Do you find meditation difficult? Maybe it’s because you look at meditation as a winner’s game, when in fact, it’s a loser’s game.
What on earth do I mean by that?
The terms “loser’s game” and “winner’s game” come from the book, Extraordinary Tennis for the Ordinary Player, published in 1970 by the engineer and economist Simon Ramo. Ramo studied hundreds of tennis tournaments and carefully recorded how points and games were won. He found that in amateur tennis, 80% of the points were lost by unforced beginner’s mistakes, and only 20% won by skillful play. In professional tennis, however, the numbers were reversed.
This is what makes amateur tennis a loser’s game: whoever loses the least points wins. Professional tennis, however, is a winner’s game because the beginner mistakes have been weeded out, so simply avoiding them does not win. These two games are completely opposite and require completely different strategies.
The interesting thing is that this also applies to a number of other “games” in everyday life.
How often are good results and satisfying moments not about weeding out beginner mistakes?
Meditation is also basically a loser’s game, where you win by not making the most common beginner mistakes. To get you started toward “winning” in meditation, here are three common mistakes beginners make:
1. Stop meditating
Meditation is not a miracle cure that instantly solves all problems. It is also not suitable for everyone in all situations. And if you have had unresolved trauma in your life, you will need to take some precautions.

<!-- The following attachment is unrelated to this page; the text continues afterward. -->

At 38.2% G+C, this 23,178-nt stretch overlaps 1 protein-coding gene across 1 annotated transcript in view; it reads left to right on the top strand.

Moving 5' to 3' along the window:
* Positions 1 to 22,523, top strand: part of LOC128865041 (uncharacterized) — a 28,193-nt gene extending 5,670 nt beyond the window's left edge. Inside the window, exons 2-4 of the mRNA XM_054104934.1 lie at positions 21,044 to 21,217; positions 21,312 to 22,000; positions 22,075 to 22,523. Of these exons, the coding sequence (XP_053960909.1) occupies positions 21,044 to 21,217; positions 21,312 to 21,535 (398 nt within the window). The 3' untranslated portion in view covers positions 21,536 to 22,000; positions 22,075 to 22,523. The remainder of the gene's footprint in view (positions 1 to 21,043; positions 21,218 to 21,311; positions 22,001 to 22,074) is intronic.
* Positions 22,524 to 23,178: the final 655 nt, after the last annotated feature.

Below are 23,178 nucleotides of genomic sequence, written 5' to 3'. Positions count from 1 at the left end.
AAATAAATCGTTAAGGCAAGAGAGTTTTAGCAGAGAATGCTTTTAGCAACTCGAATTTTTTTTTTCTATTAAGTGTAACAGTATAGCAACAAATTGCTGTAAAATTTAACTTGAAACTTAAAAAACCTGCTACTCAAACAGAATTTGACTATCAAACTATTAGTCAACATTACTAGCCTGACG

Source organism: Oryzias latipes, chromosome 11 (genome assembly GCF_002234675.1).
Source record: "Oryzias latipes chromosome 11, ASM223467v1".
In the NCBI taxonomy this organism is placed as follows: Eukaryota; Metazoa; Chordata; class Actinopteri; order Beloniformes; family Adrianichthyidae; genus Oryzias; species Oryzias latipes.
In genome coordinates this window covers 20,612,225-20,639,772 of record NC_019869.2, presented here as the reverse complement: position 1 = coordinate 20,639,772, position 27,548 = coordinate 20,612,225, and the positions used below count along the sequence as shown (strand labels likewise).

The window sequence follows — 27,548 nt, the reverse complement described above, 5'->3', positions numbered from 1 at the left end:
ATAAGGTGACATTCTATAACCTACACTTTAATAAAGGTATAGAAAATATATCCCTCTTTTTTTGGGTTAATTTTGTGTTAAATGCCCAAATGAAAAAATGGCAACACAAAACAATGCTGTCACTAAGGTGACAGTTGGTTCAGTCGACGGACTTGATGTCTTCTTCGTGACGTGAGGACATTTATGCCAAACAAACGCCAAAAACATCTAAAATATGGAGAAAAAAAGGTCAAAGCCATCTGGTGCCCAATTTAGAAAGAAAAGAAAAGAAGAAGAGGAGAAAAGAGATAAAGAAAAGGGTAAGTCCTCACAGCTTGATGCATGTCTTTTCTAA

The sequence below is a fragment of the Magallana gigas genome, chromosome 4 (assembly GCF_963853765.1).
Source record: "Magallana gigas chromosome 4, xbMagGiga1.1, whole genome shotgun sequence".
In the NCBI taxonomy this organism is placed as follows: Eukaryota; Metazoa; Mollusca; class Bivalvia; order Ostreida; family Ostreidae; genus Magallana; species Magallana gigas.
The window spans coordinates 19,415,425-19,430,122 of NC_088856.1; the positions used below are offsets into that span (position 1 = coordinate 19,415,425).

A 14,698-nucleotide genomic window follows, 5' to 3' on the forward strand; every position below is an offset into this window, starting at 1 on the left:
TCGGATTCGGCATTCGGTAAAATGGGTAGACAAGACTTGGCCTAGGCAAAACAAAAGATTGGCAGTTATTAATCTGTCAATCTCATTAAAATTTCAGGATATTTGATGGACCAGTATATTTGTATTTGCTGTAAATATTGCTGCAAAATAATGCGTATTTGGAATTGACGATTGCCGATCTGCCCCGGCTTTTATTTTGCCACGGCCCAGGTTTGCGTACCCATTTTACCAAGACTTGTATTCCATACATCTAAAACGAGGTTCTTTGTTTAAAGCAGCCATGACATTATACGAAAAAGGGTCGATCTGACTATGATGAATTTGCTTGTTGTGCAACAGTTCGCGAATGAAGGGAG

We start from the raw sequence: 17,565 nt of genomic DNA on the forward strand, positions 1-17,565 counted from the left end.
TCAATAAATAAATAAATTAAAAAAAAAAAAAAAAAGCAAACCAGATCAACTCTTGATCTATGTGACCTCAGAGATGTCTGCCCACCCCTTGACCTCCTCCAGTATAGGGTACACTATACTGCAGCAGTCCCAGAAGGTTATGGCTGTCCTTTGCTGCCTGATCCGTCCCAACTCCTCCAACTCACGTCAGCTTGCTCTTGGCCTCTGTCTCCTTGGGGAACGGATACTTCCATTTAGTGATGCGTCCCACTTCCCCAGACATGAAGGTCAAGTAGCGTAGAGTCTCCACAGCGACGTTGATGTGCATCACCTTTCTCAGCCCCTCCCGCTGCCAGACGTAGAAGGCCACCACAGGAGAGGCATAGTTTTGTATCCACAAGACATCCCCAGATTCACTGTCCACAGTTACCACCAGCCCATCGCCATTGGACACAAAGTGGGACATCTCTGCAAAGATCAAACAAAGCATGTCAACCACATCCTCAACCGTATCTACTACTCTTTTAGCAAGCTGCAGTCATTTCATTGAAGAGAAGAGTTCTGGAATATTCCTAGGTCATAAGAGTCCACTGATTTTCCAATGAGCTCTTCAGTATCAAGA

Yet many who could have benefited from meditation give it up before getting results, which usually takes a couple of weeks minimum with a regular daily practice.
2. Not having a clear understanding of why we meditate
The intention of meditation is not a state of bliss and peace of mind. The purpose is to increase our basic attention and ability to be present in daily life.
Therefore, a good meditation is one you have done.
3. Getting frustrated by an unruly mind
In the beginning, you may quickly become frustrated with distractions and thoughts that you experience as disturbances. But this is precisely why we practice meditation: to try to have as much concentration, equanimity, and sensory clarity as we can with what arises in consciousness.
Gradually, you get better and better at that. But you don’t start with the result, a quiet mind; you start with its opposite.
In this process, you need to be kind to yourself and remember the bigger picture.
If we manage to avoid or overcome these fundamental mistakes, we will facilitate a solid meditation practice with ever more victories.